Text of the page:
trash pick up san diego
A side-loader city of San Diego sanitation truck collects trash in a residential area in North Park on Dec. 23, 2021. / Photo by Adriana Heldiz

This post originally appeared in the Sept. 20 Morning ReportSign up for the daily newsletter here.

The news: Tommy Hough, a Democrat running in the San Diego City Council race against Kent Lee, opposes Measure B, which would allow the city to study and eventually implement a special fee for trash collection. Union-Tribune writer David Garrick surveyed Council candidates for their stances on the initiative, which could be a big deal in November. 

Explainer dispatch from me: Few common claims are guaranteed to generate more responses to a journalist in this region than the assertion that residents within the city of San Diego get trash picked up “for free.” So, the Union-Tribune probably heard from plenty of people when, Sunday, Garrick wrote the article with the headline “Repealing free trash pickup in San Diego: Where do your City Council candidates stand?”

I can’t tell you how many times I or another Voice of San Diego writer wrote something similar and then watched our inboxes fill with: “Nothing is free, you nimwit! I pay my taxes!” Or “Nothing is free! We have to pay for that service and, if we charged a fee, it would free up money to make the city better!”

It is true residents and visitors pay property taxes, sales taxes and tourist taxes and those are what pay for trash collection. San Diego is the only city in California without a special fee for trash collection.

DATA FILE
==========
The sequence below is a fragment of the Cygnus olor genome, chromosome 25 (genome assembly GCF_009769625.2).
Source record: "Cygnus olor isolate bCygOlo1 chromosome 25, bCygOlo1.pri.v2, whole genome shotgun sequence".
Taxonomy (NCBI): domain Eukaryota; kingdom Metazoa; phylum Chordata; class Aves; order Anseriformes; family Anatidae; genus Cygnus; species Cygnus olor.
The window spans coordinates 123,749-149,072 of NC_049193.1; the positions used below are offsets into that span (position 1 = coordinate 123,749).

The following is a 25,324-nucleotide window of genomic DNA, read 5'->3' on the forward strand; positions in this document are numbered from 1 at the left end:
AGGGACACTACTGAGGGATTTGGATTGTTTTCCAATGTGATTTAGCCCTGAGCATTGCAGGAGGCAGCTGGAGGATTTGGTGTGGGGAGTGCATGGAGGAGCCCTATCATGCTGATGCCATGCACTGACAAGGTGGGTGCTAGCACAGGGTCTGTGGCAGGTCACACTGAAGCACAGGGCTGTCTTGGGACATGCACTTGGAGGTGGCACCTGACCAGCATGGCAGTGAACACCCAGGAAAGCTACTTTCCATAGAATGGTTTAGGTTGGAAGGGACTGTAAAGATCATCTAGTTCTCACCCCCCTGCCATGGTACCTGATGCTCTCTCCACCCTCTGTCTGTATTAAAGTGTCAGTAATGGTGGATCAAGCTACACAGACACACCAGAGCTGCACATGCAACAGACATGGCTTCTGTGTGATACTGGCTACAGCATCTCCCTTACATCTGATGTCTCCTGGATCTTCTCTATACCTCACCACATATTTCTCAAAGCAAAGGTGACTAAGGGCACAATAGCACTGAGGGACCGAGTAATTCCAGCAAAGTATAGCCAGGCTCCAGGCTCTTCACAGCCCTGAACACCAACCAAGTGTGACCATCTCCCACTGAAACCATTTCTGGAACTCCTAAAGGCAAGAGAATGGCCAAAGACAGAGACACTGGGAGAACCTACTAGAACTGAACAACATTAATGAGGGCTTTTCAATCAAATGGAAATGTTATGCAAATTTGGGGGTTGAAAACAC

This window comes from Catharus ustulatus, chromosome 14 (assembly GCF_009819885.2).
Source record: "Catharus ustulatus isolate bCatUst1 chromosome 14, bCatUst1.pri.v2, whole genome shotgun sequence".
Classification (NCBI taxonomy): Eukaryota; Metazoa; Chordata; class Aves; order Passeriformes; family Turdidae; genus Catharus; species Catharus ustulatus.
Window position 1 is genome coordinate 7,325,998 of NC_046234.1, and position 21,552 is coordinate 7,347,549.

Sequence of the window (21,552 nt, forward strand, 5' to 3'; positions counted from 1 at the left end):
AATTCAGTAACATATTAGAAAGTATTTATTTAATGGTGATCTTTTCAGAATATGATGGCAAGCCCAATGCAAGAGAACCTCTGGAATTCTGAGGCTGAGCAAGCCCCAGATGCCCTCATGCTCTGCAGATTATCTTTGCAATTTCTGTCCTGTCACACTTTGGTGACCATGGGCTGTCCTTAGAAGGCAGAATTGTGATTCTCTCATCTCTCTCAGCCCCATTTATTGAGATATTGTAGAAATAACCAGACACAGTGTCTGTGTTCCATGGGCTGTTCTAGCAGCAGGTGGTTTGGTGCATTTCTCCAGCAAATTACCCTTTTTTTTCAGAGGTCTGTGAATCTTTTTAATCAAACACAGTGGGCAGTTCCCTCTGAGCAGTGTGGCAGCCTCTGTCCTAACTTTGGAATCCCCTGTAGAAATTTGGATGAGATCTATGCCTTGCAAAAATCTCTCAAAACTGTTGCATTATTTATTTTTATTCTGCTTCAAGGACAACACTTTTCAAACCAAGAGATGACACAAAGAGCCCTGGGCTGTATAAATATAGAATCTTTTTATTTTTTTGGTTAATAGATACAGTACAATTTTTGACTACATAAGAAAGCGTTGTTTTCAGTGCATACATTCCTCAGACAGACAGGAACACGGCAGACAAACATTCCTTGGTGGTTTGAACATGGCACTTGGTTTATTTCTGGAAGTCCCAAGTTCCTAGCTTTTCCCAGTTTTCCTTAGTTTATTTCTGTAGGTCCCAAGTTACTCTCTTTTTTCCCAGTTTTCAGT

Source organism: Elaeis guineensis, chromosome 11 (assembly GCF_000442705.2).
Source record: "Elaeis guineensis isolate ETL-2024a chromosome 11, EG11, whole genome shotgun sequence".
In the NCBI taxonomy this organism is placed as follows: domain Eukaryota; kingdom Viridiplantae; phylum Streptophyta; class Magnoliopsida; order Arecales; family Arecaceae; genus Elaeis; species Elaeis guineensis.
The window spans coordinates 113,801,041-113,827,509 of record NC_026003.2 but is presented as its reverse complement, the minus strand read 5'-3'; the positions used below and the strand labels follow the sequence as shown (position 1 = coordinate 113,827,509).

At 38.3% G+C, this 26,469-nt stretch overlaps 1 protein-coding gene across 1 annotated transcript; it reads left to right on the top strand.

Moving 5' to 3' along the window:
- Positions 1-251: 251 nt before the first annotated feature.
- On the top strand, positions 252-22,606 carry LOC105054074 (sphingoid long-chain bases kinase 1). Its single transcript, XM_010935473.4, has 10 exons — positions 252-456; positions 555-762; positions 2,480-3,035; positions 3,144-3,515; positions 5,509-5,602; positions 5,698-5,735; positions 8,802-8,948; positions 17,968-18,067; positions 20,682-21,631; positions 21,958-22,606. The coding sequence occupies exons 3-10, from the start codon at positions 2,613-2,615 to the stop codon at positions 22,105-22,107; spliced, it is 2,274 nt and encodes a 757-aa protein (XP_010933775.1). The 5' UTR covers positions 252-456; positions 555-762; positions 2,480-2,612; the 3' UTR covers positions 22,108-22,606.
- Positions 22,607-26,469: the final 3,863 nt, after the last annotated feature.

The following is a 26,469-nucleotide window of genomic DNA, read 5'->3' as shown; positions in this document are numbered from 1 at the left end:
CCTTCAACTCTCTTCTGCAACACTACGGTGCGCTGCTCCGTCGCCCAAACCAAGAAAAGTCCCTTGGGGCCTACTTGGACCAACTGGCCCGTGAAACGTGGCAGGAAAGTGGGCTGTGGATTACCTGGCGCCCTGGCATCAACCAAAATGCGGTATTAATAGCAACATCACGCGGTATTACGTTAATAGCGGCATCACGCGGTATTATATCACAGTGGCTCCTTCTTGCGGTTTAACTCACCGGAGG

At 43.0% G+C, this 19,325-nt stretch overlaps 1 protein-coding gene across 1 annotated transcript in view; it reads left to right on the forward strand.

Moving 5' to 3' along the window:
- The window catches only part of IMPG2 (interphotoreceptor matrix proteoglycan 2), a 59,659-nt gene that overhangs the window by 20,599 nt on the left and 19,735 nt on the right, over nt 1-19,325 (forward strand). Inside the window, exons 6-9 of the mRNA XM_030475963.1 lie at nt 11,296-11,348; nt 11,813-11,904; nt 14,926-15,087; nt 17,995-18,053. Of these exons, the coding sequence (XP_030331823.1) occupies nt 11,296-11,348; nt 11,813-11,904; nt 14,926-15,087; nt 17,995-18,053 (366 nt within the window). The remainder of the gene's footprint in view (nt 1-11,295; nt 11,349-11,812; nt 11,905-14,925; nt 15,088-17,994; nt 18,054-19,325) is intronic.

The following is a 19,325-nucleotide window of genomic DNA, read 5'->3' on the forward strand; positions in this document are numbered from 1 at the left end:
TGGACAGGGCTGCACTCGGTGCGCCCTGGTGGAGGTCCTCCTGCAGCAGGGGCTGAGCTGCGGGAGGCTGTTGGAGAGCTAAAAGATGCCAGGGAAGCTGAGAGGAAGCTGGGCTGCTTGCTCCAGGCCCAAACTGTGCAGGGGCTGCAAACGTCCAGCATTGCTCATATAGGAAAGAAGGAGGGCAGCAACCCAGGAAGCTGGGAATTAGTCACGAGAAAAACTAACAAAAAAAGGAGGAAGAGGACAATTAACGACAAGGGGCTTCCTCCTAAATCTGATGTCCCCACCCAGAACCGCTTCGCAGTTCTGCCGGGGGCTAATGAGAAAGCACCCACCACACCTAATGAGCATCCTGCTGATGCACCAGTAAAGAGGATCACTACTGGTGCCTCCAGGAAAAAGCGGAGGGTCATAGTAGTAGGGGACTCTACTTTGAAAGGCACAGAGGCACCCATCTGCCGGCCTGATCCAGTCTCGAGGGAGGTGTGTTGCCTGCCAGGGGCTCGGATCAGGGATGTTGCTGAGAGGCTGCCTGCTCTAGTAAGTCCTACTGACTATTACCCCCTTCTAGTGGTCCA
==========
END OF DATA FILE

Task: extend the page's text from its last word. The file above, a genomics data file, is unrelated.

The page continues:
But almost half the city actually does have to pay special fees to trash haulers to get service. What gives?

Garrick wrote “The freebie, guaranteed by a 1919 law called the People’s Ordinance, doesn’t extend to businesses, apartments or condos, whose owners must pay private haulers.”

The “freebie” … wow, so brash! But this sentence is also not precise. The law says that if you can get your trash to a city street, the city must collect it. That means, most people living in single-family homes can access the service (however, people living on private streets don’t get the benefit). And that means most people living in apartments and condos must pay haulers although some do have normal cans they can get to a city street. 

Can’t get enough? Here: We’ll be hosting a special debate about Measure B at Politifest, Oct. 8. Council President Sean Elo-Rivera will debate Haney Hong, the CEO of the San Diego County Taxpayers Association. Elo-Rivera supports the measure and first broached the idea of making this change in a Voice story last year. 

Head over to our Instagram for a chance to win a set of tickets.

Scott Lewis

Scott Lewis oversees Voice of San Diego’s operations, website and daily functions as Editor in Chief. He also writes about local politics, where he frequently...

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2 Comments

  1. Just watch the chameleons in the D2 SDCC race. The two Melinda candidates will show voters skill in tightrope walking. But alas, they will fail for being ethically top heavy. SAD! Voters will be taken again and again and again!

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